I am very happy to notice you Dr. Yamamoto et.al has published an article referring “Reactive NOx Content in Excipients”. https://pubs.acs.org/doi/epdf/10.1021/acs.oprd.2c00402
Simply mixing the amine with each excipient and storing them at an elevated temperature is a facile way to obtain the reactive NOx content, which can be used to predict the maximum amount of nitrosamine that can be formed. Furthermore, this method can be applied to various nitrosamine precursors other than just dimethylamine.
Maximum Values of Reactive NOx Content after 2−3 Days or 1−4 Weeks under Stress Condition are as follows;
Thanks for this info, I really second this kind of studies that in summary are compatiblity studies. With this binary mixtures being stressed pretty useful data could be generated and the methodology of course can be modified with your amine of interest.
@Yosukemino, the presented discussion offers valuable insights for streamlining pharmaceutical product development. I’d like to address the role of temperature.
It’s crucial to carefully select temperature ranges (Approaches and Considerations for the Investigation and Synthesis of N-Nitrosamine Drug Substance-Related Impurities (NDSRIs)) to prevent nitrite decomposition at higher temperatures. These temperature-related factors are particularly important in the context of N-nitrosamine formation in drug manufacturing processes.
I had considered doing something very similar to this, as the methods for the detection of nitrosamines are far more sensitive than those generally utilized for the detection of nitrite etc. - especially for excipients where the level of NOx is very low.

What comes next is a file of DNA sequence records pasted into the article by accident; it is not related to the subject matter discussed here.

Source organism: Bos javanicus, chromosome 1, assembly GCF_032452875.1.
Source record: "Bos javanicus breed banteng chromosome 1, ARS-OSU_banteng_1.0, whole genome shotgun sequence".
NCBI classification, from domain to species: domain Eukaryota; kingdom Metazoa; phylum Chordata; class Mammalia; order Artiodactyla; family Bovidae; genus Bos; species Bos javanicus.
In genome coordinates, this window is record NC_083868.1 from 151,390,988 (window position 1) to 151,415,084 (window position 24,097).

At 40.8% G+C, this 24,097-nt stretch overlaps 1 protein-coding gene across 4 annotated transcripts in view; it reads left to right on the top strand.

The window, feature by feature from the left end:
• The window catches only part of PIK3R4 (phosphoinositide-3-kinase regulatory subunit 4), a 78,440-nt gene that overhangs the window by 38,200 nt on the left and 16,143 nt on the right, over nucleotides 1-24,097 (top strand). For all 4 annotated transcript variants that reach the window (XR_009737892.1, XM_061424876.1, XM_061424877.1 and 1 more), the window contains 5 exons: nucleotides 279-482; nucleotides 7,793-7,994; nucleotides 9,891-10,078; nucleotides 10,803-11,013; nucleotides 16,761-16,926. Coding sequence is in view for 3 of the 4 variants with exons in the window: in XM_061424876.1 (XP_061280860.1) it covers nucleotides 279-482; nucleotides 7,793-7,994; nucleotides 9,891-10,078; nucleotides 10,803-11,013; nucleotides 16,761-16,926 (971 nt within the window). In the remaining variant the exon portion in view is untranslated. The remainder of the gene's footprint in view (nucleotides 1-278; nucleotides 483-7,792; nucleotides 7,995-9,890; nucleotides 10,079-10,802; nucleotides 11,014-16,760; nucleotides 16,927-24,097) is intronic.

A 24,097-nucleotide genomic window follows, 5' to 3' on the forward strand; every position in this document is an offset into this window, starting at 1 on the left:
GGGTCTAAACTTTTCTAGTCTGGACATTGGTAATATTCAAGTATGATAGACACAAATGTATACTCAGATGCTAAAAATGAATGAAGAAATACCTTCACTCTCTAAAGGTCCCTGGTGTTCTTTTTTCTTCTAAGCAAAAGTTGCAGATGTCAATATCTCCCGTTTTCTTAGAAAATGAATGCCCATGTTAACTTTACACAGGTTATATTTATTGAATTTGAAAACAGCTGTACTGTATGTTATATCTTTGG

There are some results in here that I think are showing something different to values that have been published elsewhere using different techniques - one that especially stands out is the value for talc (much higher in this paper), but also the value for povidone, which is lower.
It is important to remember when seeing these values that they are for one particular batch from one supplier. The level of variability from batch to batch and supplier to supplier has been shown to be pretty significant, and decisions shouldn’t be made on individual reported values. Is the methodology used in this paper robust enough to generate consistent results between labs, so that a larger data set can be generated?
Thank you for introducing our paper.
Thanks for your interest in our research.
We also find it very interesting that the values are different from, for example, nitrite ion levels evaluated by other methods. This may suggest that factors other than nitrite ions that contribute to nitrosation also need to be considered.
Our method is very simple. Although there is a need to ensure that photolysis does not occur, there is no problem with inter-room reproducibility as long as the environment is such that nitrosamines can be measured with high accuracy.